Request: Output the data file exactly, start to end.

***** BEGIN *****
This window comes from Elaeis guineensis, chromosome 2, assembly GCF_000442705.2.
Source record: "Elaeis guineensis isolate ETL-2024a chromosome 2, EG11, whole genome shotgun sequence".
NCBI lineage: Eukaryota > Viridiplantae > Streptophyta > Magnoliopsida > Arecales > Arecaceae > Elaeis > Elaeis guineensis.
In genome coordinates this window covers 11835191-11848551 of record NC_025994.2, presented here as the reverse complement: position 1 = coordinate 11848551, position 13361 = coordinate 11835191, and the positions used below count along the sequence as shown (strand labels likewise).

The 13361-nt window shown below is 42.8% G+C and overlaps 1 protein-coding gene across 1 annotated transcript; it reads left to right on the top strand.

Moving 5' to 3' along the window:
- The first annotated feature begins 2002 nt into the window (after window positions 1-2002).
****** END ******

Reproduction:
This window comes from Elaeis guineensis, chromosome 2, assembly GCF_000442705.2.
Source record: "Elaeis guineensis isolate ETL-2024a chromosome 2, EG11, whole genome shotgun sequence".
NCBI lineage: Eukaryota > Viridiplantae > Streptophyta > Magnoliopsida > Arecales > Arecaceae > Elaeis > Elaeis guineensis.
In genome coordinates this window covers 11835191-11848551 of record NC_025994.2, presented here as the reverse complement: position 1 = coordinate 11848551, position 13361 = coordinate 11835191, and the positions used below count along the sequence as shown (strand labels likewise).

The 13361-nt window shown below is 42.8% G+C and overlaps 1 protein-coding gene across 1 annotated transcript; it reads left to right on the top strand.

Moving 5' to 3' along the window:
- The first annotated feature begins 2002 nt into the window (after window positions 1-2002).